(Not)Dancing With One’s Wife

In “The Laws of Etiquette; Or, Short Rules and Reflections for Conduct in Society” written in 1836 in the US by a Gentleman there’s this paragraph:

If you accompany your wife to a dance, be careful not to dance with her. Such are some of the canons of the ball.

Does anyone know if it was the same in England in Austen’s times? Or if there was such a rule in reference to private balls, was it also valid for public assemblies?

Waltz, 1817

Waltz, 1817

I looked through Emma, and indeed, it seems that husbands and wives are not dancing with each other. When Frank plans the ball he says: “You [Emma] and Miss Smith, and Miss Fairfax, will be three, and the two Miss Coxes five, (…) And there will be the two Gilberts, young Cox, my father [Mr. Weston], and myself [Frank Churchill], besides Mr. Knightley.”

He counts married gentlemen but not married women. Also, somebody else observes that Mrs. Gilbert would have danced at the Coles if she had been asked, which means her husband didn’t ask her. Then Mr. Weston opens the ball with Mrs. Elton, but Mrs. Weston isn’t dancing at all. Mr. Elton dances with other women, and then parades in front of Harriet in order to snub her by not asking her. When Mrs. Weston approaches him he says he’s ready to dance with herself, to which she replies she’s not dancing. He’s also ready to dance with Mrs. Gilbert who’s not dancing either. His offence is only in not dancing with Harriet because she’s single.

The Westons behave very well, since they’re giving the ball. However, the same isn’t certain about Frank, since he dances the dance when Harriet is snubbed with Jane Fairfax who likely was more popular than Harriet. The same author says:

“For any of the members, either sons or daughters, of the family at whose house the ball is given, to dance frequently or constantly, denotes decided ill-breeding: the women should not occupy those places in a quadrille which others certainly wish to fill, and they should, moreover, be at leisure to attend to the rest of the company; and the men should be entertaining the married women and those who do not dance. The latter, when they dance, should select those women who are somewhat passees and not in much request, and should procure partners for them, pressing into service those interesting young gentlemen that hang around the room like fossils.”

When one thinks about it that’s also what Sir William did telling Darcy to dance with Lizzy at his soiree. I still wonder about public assemblies though. Suddenly all the business with Georgiana’s coming out looks like a nightmare, since Darcy would have to attend the balls but wouldn’t be allowed to dance with Lizzy.

The same book also says that members of one family invited somewhere shouldn’t be seen conversing with one another.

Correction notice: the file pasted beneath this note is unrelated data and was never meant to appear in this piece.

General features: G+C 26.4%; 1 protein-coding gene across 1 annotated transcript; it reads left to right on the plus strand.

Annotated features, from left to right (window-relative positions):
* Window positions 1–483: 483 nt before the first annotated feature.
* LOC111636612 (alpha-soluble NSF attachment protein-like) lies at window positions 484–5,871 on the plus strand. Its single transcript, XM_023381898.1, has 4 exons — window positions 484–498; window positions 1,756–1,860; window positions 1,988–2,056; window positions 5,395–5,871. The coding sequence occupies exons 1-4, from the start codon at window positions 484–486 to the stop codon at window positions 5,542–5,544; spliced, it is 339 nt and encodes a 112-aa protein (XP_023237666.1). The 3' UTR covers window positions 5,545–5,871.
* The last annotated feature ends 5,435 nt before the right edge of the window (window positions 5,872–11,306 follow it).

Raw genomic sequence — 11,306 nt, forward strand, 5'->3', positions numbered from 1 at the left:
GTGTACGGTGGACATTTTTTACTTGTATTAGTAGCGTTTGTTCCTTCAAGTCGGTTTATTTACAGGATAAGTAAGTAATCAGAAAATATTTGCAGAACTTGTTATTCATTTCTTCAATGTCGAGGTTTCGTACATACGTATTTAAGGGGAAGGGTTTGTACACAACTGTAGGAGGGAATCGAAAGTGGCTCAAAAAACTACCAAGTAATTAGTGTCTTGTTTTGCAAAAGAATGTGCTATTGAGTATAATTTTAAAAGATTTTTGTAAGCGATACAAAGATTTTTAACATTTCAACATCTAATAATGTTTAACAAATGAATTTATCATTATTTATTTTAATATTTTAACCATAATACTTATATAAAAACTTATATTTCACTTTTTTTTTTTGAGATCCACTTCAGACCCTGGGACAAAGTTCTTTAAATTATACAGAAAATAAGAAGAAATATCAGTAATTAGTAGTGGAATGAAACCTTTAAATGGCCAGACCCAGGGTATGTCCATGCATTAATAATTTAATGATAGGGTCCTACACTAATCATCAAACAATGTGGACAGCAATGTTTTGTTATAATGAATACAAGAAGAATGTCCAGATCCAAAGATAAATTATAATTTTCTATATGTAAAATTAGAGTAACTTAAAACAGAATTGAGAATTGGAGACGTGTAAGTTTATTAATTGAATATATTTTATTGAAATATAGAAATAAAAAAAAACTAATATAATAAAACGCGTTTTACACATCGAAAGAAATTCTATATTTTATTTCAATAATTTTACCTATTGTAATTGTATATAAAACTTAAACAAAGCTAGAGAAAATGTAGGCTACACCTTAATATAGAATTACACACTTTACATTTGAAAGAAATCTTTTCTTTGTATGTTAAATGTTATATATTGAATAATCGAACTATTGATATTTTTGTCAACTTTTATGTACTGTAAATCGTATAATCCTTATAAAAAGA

ETA: In the meantime Nancy from Janeites confirmed that indeed husbands and wives weren’t allowed to dance together.

sm-plusPosted by Sylwia
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4 thoughts on “(Not)Dancing With One’s Wife

  1. \o/

    This is not good news for really lots of stories out there!

    In any case I suspect (though I’ve nothing to base this on) that only few people followed this kind of rules _to the letter_. They’re too stringent.

  2. Actually we had a discussion about it on Janeites and it seems that everyone did. I think we need to realise that socialising back then was more a duty than a pleasant outing. So it’s not just not dancing together. It’s also not standing on a side and talking together etc. It refers to married couples as well as brothers and sisters. People went out to socialise and take care of everyone’s pleasure, not just their own. Or rather it was assumed that everyone was pleased only when everybody kept interacting and taking care of others. In a way it’s still practiced today. I.e. no one places a married couple side by side during an official dinner. They are there to talk with others, not with each other, but we’re no longer strict about the dancing thing.

    It’s not so much on the “scandal” side as on the courtesy one. A man would slight a young lady by dancing with his wife rather than her. A single woman should be asked before a married one. It seems that every young lady had her time to exhibit. Remember that there was nothing intimate about dancing back then. It was rather an elegant exercise.

    But no, it’s not pleasant news. I was immediately sorry for Darcy and Elizabeth. I think that the only sense he ever saw in dancing was when it was with her. But then, as a married man, he’s free to go to the card room, while Elizabeth will keep an eye on Georgiana. 😉

  3. Pingback: Ballroom Etiquette « Mending My Own Pen

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